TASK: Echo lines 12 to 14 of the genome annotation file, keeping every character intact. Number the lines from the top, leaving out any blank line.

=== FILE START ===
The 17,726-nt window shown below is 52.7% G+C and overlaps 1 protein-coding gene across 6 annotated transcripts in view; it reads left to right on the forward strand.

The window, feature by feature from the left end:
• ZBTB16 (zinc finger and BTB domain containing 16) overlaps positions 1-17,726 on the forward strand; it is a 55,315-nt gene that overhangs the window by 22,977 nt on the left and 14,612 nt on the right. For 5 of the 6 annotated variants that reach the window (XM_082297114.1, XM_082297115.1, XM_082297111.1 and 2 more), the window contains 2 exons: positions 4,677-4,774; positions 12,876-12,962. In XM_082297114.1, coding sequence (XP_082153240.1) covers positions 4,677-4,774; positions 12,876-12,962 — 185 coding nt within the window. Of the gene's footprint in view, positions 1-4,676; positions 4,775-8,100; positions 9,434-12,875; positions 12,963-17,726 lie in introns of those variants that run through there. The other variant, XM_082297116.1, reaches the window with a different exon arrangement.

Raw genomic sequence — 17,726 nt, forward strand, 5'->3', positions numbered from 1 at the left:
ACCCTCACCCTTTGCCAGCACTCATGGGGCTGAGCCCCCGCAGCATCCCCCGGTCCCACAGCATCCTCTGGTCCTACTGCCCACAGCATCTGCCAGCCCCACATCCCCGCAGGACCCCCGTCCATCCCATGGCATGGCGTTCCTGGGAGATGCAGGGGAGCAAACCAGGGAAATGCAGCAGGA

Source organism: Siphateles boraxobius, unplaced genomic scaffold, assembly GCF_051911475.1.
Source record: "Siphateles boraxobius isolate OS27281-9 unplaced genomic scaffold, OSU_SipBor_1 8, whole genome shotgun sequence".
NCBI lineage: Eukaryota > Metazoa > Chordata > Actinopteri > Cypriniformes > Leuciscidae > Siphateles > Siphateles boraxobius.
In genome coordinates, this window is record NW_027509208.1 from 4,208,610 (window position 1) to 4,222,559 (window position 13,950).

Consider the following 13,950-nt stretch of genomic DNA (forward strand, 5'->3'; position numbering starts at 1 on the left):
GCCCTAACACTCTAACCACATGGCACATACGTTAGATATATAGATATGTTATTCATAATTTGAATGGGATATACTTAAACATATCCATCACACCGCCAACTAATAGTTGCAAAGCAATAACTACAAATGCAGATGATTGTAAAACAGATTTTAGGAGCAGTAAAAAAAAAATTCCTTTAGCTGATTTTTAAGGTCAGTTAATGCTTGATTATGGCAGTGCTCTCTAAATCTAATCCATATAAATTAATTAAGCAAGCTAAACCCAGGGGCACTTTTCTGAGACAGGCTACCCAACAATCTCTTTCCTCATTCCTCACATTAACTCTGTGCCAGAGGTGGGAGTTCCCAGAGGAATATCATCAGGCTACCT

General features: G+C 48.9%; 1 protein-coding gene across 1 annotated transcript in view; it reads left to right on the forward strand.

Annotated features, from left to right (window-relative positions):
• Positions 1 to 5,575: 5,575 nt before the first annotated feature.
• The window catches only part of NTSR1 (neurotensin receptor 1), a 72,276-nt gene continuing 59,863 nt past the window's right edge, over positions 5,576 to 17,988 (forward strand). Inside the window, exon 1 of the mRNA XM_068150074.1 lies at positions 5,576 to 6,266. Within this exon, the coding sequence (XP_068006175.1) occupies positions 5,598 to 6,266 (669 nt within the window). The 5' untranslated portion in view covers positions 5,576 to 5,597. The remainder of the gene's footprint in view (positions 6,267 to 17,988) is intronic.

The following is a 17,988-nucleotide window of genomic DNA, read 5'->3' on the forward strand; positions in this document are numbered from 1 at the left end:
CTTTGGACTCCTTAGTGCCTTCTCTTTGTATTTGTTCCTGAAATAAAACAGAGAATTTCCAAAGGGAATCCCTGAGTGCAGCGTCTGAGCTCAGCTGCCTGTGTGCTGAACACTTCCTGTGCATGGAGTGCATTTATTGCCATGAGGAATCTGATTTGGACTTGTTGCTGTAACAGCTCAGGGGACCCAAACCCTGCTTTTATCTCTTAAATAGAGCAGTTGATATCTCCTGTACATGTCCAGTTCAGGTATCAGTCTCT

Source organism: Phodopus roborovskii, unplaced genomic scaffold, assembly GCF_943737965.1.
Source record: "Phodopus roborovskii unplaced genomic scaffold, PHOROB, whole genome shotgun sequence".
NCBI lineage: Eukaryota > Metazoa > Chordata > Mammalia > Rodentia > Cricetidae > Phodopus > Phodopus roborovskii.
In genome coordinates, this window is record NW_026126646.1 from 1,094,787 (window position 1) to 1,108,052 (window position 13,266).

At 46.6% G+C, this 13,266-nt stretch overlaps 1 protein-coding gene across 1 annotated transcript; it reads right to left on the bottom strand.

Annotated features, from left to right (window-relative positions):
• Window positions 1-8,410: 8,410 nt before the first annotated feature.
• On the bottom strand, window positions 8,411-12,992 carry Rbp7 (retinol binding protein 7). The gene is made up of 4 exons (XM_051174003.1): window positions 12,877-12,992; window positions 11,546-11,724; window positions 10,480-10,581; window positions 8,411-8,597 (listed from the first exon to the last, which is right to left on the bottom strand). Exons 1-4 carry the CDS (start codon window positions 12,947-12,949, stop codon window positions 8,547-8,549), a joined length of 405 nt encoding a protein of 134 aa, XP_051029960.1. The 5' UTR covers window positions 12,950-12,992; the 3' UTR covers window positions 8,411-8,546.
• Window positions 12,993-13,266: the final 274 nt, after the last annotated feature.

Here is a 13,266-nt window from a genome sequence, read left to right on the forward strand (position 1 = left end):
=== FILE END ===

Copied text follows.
General features: G+C 48.9%; 1 protein-coding gene across 1 annotated transcript in view; it reads left to right on the forward strand.

Annotated features, from left to right (window-relative positions):
• Positions 1 to 5,575: 5,575 nt before the first annotated feature.